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As Albanese Heads to Washington, What can He Hope to Bring Home?

Prime Minister Anthony Albanese is due in Washington next week. He will be the fourth of US President Joe Biden’s international guests treated to the pomp and ceremony of an official state visit to the United States.

US state visits feature mostly ceremonial activities such as an exchange of symbolic gifts, a star-studded state dinner and a 21-gun salute. These are designed to honour the heads of state and the strength of friendship between the United States and its guest country.

First announced in August, the timing of the trip might put something of a dampener on the occasion given the rapidly evolving conflict in Gaza. In addition, both Australia and the United States have domestic political troubles.

So, given this context and the perpetual issue of getting the substance of the alliance front and centre with the press corps, what can Albanese hope to gain from this state visit?

Focusing on the now: a glitzy distraction from troubles at home?

Next week’s affair may indeed be glitzy, but no amount of ceremony is likely to distract attention from the immense challenges both Albanese and Biden face at home.

The “no” result from Australia’s referendum on an Aboriginal and Torres Strait Islander Voice to Parliament is a significant blow for the prime minister. He must now seek a new approach to Indigenous reconciliation efforts in the face of public fatigue and division.

Indeed, opinion polls before the October 14 referendum showed the public’s frustration with the referendum’s pre-eminence ahead of other national issues, especially the cost of living.

An extravagant official visit to Washington, where the public has long expressed confidence in the stability of the relationship, is unlikely to boost Albanese’s declining approval rating.

Albanese is not alone in these domestic challenges. The brinkmanship in the US Congress over limits to government spending, which prevented Biden from coming to Australia and prompted the invitation for this coming visit, has hardly resolved itself since May. If anything, it has only become more worrisome.

In the past three weeks alone, the US government narrowly avoided a shutdown following intense disagreements over how to fund its federal agencies. In addition, the US House of Representatives voted to remove Speaker Kevin McCarthy, then proved unable to elect a new leader, paralysing the legislative abilities of the chamber.

The appropriations bills needed to again avoid a government shutdown on November 17 are languishing, no closer to being resolved.

Focusing on the future: an important opportunity to push on?

Considering the competing priorities confronting both leaders, attending to the alliance relationship – one that will no doubt be lauded for its constancy and unbreakable nature – may seem an ill-fitting message at this moment.

However, it is exactly these “iron-clad bonds” between Australia and the US that make this visit so important for both countries. It’s not so much a distraction from domestic troubles as an opportunity to push on with addressing shared priorities.

The feeling of insecurity stirred by the potential for a widening regional conflict in the Middle East, exacerbated by Chinese President Xi Jinping hosting a state visit for Russian President Vladimir Putin, should put a higher premium on the need for strong alliances.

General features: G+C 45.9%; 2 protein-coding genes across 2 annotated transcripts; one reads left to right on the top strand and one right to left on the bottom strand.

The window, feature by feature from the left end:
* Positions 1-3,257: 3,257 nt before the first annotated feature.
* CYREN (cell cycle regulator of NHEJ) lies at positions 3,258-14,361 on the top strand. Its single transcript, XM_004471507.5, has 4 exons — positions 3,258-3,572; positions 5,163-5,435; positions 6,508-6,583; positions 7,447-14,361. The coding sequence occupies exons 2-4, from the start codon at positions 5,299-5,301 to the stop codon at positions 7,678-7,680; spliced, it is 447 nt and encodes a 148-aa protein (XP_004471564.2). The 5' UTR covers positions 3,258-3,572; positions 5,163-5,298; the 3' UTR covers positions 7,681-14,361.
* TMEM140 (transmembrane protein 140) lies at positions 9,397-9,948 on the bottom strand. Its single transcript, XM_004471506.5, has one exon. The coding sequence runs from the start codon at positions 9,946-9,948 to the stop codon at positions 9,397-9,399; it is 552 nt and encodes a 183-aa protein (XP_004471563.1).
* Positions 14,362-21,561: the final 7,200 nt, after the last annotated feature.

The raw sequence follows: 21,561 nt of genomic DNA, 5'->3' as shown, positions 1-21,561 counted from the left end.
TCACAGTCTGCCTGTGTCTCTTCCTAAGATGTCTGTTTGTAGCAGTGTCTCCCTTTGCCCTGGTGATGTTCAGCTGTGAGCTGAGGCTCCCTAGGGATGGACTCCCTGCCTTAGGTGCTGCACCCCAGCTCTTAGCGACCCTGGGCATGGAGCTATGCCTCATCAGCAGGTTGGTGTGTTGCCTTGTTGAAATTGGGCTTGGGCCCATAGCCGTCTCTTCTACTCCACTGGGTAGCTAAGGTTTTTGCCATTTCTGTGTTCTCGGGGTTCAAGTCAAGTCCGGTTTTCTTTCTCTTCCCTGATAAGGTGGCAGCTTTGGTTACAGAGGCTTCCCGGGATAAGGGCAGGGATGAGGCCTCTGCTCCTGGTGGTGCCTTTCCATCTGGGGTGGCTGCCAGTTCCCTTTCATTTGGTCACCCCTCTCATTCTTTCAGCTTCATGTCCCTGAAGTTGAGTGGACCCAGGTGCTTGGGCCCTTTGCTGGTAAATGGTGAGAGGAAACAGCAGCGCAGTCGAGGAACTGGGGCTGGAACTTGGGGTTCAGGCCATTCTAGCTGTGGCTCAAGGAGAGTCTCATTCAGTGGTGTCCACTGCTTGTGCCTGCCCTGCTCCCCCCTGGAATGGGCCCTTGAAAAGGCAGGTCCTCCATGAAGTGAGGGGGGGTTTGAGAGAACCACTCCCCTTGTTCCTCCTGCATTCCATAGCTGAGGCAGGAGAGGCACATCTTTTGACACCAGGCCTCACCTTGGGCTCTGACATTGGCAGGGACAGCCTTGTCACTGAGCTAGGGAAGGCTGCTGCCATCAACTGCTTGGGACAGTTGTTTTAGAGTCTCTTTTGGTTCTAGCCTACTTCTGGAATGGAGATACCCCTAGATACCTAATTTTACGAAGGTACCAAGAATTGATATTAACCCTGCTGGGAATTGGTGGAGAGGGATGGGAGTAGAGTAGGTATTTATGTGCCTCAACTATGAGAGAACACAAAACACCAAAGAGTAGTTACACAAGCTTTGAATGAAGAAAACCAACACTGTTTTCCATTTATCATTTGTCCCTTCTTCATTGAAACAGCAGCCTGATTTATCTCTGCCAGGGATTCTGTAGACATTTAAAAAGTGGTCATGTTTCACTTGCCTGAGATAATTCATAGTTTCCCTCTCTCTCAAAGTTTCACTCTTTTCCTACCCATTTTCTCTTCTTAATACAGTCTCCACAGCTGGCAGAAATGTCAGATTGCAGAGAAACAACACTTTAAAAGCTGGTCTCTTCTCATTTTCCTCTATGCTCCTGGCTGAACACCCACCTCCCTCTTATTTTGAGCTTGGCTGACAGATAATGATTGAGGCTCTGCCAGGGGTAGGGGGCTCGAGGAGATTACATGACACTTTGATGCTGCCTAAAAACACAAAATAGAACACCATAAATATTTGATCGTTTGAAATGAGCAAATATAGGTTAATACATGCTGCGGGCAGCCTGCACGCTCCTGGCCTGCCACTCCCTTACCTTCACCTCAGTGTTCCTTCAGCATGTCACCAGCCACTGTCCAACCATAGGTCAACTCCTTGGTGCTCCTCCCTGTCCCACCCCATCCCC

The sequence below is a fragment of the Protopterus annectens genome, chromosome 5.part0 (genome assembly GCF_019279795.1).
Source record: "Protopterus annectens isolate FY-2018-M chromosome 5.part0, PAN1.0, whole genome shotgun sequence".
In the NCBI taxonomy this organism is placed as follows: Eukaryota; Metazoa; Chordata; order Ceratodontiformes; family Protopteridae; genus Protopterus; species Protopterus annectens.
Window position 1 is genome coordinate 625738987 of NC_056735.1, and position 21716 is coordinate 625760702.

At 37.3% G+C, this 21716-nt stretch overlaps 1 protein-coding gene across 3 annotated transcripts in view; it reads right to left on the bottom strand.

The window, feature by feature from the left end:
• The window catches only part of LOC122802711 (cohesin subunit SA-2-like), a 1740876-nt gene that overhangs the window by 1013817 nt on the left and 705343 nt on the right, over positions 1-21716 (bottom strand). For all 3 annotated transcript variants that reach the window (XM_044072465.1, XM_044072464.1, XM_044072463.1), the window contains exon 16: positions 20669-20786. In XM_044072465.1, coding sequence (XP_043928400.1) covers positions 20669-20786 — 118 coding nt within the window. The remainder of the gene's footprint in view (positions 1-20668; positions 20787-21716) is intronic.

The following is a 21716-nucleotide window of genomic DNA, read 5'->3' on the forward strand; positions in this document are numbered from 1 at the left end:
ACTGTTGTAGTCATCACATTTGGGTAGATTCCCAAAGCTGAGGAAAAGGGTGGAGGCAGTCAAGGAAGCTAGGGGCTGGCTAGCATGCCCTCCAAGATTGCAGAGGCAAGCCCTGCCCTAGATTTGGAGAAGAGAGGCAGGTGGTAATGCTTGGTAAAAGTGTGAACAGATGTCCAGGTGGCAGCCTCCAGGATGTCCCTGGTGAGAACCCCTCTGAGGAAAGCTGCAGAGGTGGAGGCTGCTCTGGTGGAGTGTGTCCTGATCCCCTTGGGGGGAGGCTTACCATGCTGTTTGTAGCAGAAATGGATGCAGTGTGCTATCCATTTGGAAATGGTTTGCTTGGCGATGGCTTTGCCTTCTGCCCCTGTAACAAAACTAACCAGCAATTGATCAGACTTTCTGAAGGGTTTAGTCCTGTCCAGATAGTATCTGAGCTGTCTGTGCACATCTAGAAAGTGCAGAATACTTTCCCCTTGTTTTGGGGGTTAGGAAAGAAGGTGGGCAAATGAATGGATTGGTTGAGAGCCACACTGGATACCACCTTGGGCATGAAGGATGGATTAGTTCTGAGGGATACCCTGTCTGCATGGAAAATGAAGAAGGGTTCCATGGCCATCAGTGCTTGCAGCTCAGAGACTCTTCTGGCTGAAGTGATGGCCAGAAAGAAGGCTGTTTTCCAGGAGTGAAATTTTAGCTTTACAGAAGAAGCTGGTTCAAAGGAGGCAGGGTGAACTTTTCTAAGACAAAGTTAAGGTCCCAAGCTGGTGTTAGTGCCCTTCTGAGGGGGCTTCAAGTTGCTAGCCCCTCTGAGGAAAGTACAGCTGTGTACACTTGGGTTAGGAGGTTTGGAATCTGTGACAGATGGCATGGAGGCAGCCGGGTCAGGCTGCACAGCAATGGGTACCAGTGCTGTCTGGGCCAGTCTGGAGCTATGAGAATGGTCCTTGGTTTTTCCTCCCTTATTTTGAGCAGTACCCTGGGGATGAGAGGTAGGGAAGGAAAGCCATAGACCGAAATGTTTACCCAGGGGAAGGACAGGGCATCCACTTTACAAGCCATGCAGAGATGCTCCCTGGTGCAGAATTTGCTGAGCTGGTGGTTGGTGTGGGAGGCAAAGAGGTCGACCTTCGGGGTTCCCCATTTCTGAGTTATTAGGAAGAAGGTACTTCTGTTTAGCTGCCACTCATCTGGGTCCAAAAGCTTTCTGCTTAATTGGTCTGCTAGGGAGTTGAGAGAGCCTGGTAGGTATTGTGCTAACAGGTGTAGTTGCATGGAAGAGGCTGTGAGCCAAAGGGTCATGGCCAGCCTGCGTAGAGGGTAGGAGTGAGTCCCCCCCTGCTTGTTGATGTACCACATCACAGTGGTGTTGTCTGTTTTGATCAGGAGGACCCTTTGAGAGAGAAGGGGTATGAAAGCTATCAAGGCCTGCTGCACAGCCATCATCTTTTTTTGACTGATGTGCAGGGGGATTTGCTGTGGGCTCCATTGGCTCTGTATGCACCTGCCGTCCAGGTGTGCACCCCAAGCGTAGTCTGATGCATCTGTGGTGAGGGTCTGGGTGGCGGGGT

Indeed, polling by the United States Studies Centre suggests this is a good way to go, with 63% of Australians and 58% of Americans saying their alliance makes their country more secure.

Both the Australian and US governments have emphasised sharpening their Indo-Pacific strategies and deepening defence co-operation to enhance their national security. AUKUS is key to these efforts.

The state visit is a golden opportunity to make the case for the agreement’s importance with the Australian public and some US senators who still need convincing. Their support is essential for the agreement’s success.

One important possible win is the smoothed passage of measures to streamline collaboration on the technological and industrial base. This includes locking in US export control reforms and Australia’s incorporation into the Defense Production Act. Making progress on this is essential for the timely implementation of AUKUS, as well as US investments in Australian critical minerals.

On another matter, both leaders can use the visit to advance co-operation on the “third pillar” of the alliance – climate and clean energy. The state visit offers the first real chance to turn the intentions of the Climate Compact into tangible actions.

One such action may be further detail on how Australia’s delivery of critical minerals might benefit both countries. Of particular importance is the minerals needed for electric vehicles and other climate-ambitious US technologies set out in the Inflation Reduction Act. This is especially important as the US looks to “de-risk” its economic relationship with China.

A story to take home

For both Albanese and Biden, the challenge of selling the state visit will be to balance the ceremony with substance.

Pressing ahead with the policy priorities that will ensure Americans and Australians a more secure and prosperous future will bring home much more than the stories of a spectacular state dinner and the gifts exchanged in the Red Room ever could.

Source: The Conversation